Structure of membrane-associated neuronal SNARE complex: implication in neurotransmitter release.

Cho WJ, Shin L, Ren G, Jena BP - J. Cell. Mol. Med. (2009)

Negatively stained electron micrograph of isolated neuronal porosome protein complexes. Note the 12–17-nm complexes exhibiting a circular profile and having a central plug. Approximately 8 to 10 interconnected protein densities are observed at the rim of the structure, which are connected to a central element via spoke-like structures. At the centre of the structure, which corresponds to the porosome base, there are proteins, most likely SNAREs arranged in rings (yellow arrowhead). Bar = 5 nm. [15].
© Copyright Policy
Related In: Results  -  Collection

Show All Figures
getmorefigures.php?uid=PMC4496122&req=5

fig03: Negatively stained electron micrograph of isolated neuronal porosome protein complexes. Note the 12–17-nm complexes exhibiting a circular profile and having a central plug. Approximately 8 to 10 interconnected protein densities are observed at the rim of the structure, which are connected to a central element via spoke-like structures. At the centre of the structure, which corresponds to the porosome base, there are proteins, most likely SNAREs arranged in rings (yellow arrowhead). Bar = 5 nm. [15].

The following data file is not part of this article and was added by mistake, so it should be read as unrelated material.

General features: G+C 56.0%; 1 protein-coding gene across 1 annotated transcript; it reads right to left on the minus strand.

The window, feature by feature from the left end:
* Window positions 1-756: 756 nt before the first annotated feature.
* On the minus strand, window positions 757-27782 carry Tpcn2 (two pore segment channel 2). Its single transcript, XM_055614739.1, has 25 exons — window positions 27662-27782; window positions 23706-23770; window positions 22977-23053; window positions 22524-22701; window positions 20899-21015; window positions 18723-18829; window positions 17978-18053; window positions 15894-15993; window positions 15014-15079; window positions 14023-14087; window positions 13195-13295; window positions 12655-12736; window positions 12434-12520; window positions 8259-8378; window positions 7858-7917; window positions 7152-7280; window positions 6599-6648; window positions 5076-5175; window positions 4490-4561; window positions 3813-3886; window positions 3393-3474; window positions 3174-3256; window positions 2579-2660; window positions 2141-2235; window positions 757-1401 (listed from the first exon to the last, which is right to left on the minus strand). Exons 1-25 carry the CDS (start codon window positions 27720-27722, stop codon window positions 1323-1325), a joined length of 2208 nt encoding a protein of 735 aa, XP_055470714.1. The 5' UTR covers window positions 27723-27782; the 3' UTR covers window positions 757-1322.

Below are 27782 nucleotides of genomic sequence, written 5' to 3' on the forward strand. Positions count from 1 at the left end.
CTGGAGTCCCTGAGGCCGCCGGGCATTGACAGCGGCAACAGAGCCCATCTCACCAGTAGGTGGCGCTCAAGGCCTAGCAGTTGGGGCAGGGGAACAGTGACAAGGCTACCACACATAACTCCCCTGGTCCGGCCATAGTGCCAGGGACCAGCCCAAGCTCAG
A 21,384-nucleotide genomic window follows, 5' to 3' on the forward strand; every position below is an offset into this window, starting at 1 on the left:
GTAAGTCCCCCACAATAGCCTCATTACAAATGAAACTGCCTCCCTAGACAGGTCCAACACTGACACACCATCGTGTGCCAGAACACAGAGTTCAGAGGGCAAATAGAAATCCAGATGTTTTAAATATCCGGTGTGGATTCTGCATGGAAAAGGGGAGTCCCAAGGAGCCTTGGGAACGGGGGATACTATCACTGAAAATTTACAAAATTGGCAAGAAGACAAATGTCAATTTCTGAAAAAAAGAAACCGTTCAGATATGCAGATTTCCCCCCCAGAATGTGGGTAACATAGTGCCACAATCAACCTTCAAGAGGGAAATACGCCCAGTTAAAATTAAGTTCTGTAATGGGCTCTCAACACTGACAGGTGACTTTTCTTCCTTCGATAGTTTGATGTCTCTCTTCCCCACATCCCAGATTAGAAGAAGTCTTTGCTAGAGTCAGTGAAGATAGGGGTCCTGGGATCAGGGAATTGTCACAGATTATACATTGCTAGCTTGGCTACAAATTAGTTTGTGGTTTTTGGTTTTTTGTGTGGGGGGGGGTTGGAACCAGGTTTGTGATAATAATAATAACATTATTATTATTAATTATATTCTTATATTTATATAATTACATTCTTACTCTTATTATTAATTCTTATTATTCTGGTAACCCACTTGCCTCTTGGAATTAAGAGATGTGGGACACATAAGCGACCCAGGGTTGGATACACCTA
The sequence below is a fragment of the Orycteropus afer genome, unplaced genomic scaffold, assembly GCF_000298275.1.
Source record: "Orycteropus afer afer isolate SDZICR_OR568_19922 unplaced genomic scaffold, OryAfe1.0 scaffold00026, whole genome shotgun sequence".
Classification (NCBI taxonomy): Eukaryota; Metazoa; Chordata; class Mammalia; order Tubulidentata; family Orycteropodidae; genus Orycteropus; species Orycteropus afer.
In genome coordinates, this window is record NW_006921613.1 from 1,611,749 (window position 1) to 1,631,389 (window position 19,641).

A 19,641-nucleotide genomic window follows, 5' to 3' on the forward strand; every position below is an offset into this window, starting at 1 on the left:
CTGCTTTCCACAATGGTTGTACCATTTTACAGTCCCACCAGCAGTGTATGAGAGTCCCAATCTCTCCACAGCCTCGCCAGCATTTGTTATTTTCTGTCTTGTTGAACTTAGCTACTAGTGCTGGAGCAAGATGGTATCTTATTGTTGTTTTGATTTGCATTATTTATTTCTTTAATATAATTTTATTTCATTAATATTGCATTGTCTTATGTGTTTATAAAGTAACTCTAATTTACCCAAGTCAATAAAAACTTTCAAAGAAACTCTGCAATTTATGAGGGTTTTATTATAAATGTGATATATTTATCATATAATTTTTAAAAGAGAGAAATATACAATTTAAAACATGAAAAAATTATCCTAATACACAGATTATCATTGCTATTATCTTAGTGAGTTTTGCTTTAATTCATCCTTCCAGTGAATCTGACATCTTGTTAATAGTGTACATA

Mentions: The ring complex at the base of neuronal porosome (Fig. 3) appears to possess a diameter almost half that of the t-/v-SNARE ring complexes formed when such 50–60 nm t-SNARE-vesicles and v-SNARE-vesicles meet. This can be explained, since the 12–17 nm in diameter cup-shaped neuronal porosome complex has a mere 3–4 nm in diameter base where 40–50 nm in diameter synaptic vesicle transiently docks and fuses to release neurotransmitters. This allows room for only one or two SNARE ring complexes at the neuronal porosome base, each ring composed of merely three SNARE pairs (Fig. 3 inset), and a central channel measuring just 1–1.5 nm in diameter. Unlike exocrine or neuroendocrine secretions, the 1–1.5 nm in diameter central channel would be adequate for neurotransmitter release as a result of the build-up of intravesicular pressure following synaptic vesicle swelling during neurotransmission [17, 18].